Bonhams returns once again to Monterey Car Week for its 26th Annual Quail Lodge Auction, held at the Quail Lodge & Golf Club in Carmel, Calif., on August 18. Among the rolling gallery of automotive art on sale is a 1949 Talbot-Lago T26 Grand Sport Convertible, a rarity in the extreme. French automobiles are like caviar and opera, all three are enjoyed by connoisseurs who appreciate things that are decidedly out of the mainstream . . . an acquired taste, if you will.
Talbot-Lago, founded by Antonio Lago in 1936, was born from the manufacturer Automobiles Talbot France, which closed its doors that same year. Talbot-Lago’s famed T150-C-SS Teardrop Coupe model is rightly regarded as among the most important—and beautiful—prewar cars ever made, but the company’s early postwar designs were ambitious and notable as well.
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Never a volume automaker, Talbot-Lago produced only 35 examples of the T26 Grand Sport, of which only three were bodied with open coachwork on the desirable short-wheelbase chassis. The heart of the T26 is its engine, a 4.5-liter, OHV inline-six topped with three Zenith Stromberg carburetors. The mill developed 190 bhp at 4,200 rpm. Like many other French cars of the day, this Talbot-Lago uses a four-speed pre-selector transmission, which eliminates the need for the driver to master a clutch in the non-synchro gearboxes of the era.
With the tendency for some postwar French automobiles to assume a wide, slab-sided appearance, the body on chassis No. 110117 features a design—penned by Claude Delaisse—that is both stately and flowing. And it was shaped in metal by Parisian coachbuilder Dubos, best known for the famous Bugatti Type 51 Dubos coupé.
The end result is that the “1949 Talbot-Lago T26 Grand Sport represents the triumph of engineering design, merging the power of Grand Prix and sports-car endurance racing from Anthony Lago and the artistry of renowned French coachbuilders,” says Rupert Banner, global head of specialists at Bonhams Cars. “This model comes with a history that intertwines the lives of passionate connoisseurs who understood its rarity and had the utmost appreciation for pedigree and aesthetics. This masterpiece encapsulates the ultimate driving experience, combining nimble precision, raw power, and unparalleled elegance.”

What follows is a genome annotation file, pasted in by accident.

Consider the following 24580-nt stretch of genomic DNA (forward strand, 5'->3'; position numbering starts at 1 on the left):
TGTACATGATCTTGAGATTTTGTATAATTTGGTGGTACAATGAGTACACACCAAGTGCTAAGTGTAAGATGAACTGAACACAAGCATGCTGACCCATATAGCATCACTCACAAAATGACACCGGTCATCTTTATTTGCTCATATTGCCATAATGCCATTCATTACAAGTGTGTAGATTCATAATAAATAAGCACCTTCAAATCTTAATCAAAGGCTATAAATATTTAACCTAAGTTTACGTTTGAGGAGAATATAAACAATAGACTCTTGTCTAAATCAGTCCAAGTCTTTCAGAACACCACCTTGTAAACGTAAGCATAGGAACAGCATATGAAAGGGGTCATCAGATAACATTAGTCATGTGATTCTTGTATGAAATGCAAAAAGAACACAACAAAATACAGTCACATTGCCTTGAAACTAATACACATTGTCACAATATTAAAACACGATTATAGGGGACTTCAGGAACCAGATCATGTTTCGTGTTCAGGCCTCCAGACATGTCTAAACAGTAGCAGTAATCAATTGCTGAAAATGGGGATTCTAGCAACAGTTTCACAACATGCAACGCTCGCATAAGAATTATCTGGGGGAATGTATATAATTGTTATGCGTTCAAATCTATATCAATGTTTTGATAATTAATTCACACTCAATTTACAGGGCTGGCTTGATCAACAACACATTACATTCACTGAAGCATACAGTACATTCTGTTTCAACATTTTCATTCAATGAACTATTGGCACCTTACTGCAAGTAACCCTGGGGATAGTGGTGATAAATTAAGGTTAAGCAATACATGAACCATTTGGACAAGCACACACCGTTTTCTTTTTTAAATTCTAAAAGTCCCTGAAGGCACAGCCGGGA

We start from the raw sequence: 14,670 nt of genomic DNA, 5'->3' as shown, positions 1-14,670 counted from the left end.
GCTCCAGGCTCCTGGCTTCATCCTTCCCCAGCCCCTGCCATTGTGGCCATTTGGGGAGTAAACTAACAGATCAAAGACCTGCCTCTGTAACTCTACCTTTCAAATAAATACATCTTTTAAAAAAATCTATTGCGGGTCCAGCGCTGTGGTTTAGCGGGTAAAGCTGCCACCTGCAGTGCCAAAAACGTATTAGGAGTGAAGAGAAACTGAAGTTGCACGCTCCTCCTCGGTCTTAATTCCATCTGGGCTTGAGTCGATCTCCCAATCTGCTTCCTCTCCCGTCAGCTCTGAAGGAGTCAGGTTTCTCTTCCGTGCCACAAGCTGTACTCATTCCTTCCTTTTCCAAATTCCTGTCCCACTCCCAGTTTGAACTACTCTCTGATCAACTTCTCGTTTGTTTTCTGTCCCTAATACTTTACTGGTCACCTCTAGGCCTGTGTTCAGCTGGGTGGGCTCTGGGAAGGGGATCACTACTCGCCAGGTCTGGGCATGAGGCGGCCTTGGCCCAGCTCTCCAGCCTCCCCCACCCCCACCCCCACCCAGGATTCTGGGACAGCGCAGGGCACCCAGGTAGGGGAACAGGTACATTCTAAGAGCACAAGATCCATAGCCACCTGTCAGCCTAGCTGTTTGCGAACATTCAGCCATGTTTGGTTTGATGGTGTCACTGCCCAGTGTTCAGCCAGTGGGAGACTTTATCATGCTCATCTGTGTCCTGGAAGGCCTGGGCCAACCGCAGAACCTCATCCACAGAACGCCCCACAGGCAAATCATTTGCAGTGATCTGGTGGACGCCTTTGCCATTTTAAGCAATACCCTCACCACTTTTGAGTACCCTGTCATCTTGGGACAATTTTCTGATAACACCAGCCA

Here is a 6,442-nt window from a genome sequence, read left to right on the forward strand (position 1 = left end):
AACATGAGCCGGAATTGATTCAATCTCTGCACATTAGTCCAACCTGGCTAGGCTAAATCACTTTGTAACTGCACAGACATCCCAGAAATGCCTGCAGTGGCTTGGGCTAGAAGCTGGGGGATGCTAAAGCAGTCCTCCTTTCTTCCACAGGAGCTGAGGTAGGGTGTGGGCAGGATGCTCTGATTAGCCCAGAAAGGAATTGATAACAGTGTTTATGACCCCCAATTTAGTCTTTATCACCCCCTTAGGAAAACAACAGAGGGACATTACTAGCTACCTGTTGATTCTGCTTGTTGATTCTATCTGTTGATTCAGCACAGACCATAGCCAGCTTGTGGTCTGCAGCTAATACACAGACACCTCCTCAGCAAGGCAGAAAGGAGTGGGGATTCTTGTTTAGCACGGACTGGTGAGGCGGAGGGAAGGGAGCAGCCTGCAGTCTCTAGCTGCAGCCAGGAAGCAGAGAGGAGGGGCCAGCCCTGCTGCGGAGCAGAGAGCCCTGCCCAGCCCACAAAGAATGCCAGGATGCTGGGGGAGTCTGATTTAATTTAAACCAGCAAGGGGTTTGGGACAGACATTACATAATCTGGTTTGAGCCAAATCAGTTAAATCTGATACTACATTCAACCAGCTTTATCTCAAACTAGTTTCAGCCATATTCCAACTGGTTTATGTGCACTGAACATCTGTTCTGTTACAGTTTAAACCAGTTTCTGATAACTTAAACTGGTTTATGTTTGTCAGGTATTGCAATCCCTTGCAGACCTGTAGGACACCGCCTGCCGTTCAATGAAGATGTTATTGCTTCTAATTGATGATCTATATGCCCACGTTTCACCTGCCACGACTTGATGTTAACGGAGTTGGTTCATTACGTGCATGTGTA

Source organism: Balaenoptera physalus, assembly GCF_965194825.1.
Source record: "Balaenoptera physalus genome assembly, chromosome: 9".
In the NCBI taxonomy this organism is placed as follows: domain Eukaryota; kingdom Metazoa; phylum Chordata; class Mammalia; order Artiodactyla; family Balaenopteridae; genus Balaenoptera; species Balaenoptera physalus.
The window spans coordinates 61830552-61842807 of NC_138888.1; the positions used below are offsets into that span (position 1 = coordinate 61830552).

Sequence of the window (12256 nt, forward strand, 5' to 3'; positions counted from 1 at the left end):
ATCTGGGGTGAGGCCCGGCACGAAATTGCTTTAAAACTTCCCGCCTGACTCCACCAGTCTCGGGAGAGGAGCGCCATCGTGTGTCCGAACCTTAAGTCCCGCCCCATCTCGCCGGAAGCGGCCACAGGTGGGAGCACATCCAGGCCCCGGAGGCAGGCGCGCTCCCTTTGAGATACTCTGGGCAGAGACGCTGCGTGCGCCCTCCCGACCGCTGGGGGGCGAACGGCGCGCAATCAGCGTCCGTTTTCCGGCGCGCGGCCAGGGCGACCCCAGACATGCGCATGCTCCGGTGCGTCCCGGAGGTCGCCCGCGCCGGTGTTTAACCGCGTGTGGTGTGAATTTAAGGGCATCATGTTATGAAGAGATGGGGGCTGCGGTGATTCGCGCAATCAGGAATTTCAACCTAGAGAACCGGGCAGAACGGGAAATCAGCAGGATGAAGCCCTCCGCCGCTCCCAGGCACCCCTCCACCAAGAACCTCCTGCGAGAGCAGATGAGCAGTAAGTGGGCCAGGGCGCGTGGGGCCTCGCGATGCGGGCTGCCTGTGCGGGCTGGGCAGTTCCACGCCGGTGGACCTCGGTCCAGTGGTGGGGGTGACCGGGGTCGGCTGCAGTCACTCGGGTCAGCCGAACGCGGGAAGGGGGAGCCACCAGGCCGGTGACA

The car’s original owner, a Monsieur Paul Gerbe, likely held his prize for a decade or so, after which the car came to the U.S. in the early 1960s. It then went to André Surmain, the famous restauranteur and automobile collector with a penchant for French vehicles, who eventually brought the Talbot-Lago back to Europe with him in the 1970s. Surmain later sold the car to noted collector Anthony Bamford, and it subsequently changed hands again before coming to Lindley Locke in 1976. Locke possessed a number of spectacular Talbot-Lagos, though none were ever really used by him.
It’s rare that an important car like this has been preserved in largely original condition, not suffering the intervention of restorers (well-meaning or otherwise) in the decades since its manufacture. Very likely the only significant Talbot-Lago to remain in unrestored condition, this T26 Grand Sport Convertible presents its next owner with two compelling prospects: unabashedly enjoy the car in its current state of preservation, or commission a full-scale, concours restoration of this rare and worthy automotive gem. Regardless of the decision, the right to even make it will most likely cost upwards of $2 million when the car crosses the auction block.
Click here for more photos of this unrestored 1949 Talbot-Lago convertible.
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